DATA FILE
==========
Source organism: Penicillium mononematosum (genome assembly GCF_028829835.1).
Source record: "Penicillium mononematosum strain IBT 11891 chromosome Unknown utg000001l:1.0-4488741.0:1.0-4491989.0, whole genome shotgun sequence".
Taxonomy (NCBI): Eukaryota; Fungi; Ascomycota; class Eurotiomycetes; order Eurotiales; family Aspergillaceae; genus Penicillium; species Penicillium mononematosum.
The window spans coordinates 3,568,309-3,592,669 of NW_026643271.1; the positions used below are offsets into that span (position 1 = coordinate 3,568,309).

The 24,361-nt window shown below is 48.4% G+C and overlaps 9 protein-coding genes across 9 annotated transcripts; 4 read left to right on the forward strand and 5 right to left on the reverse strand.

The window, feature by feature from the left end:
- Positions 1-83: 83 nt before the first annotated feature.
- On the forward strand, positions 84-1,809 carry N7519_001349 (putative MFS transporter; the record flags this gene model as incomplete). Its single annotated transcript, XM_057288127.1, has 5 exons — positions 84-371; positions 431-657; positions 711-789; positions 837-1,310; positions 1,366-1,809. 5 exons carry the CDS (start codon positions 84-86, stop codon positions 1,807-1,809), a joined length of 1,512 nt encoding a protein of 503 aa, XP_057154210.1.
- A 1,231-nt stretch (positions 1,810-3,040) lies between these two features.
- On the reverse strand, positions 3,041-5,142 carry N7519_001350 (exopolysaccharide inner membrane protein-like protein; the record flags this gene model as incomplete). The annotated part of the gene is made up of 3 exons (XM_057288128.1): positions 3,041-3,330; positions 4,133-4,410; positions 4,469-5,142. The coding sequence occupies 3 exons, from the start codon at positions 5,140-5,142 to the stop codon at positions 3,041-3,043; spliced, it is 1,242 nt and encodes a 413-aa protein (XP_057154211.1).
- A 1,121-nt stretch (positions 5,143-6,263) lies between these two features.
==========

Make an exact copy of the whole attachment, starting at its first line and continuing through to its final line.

Source organism: Penicillium mononematosum (genome assembly GCF_028829835.1).
Source record: "Penicillium mononematosum strain IBT 11891 chromosome Unknown utg000001l:1.0-4488741.0:1.0-4491989.0, whole genome shotgun sequence".
Taxonomy (NCBI): Eukaryota; Fungi; Ascomycota; class Eurotiomycetes; order Eurotiales; family Aspergillaceae; genus Penicillium; species Penicillium mononematosum.
The window spans coordinates 3,568,309-3,592,669 of NW_026643271.1; the positions used below are offsets into that span (position 1 = coordinate 3,568,309).

The 24,361-nt window shown below is 48.4% G+C and overlaps 9 protein-coding genes across 9 annotated transcripts; 4 read left to right on the forward strand and 5 right to left on the reverse strand.

The window, feature by feature from the left end:
- Positions 1-83: 83 nt before the first annotated feature.
- On the forward strand, positions 84-1,809 carry N7519_001349 (putative MFS transporter; the record flags this gene model as incomplete). Its single annotated transcript, XM_057288127.1, has 5 exons — positions 84-371; positions 431-657; positions 711-789; positions 837-1,310; positions 1,366-1,809. 5 exons carry the CDS (start codon positions 84-86, stop codon positions 1,807-1,809), a joined length of 1,512 nt encoding a protein of 503 aa, XP_057154210.1.
- A 1,231-nt stretch (positions 1,810-3,040) lies between these two features.
- On the reverse strand, positions 3,041-5,142 carry N7519_001350 (exopolysaccharide inner membrane protein-like protein; the record flags this gene model as incomplete). The annotated part of the gene is made up of 3 exons (XM_057288128.1): positions 3,041-3,330; positions 4,133-4,410; positions 4,469-5,142. The coding sequence occupies 3 exons, from the start codon at positions 5,140-5,142 to the stop codon at positions 3,041-3,043; spliced, it is 1,242 nt and encodes a 413-aa protein (XP_057154211.1).
- A 1,121-nt stretch (positions 5,143-6,263) lies between these two features.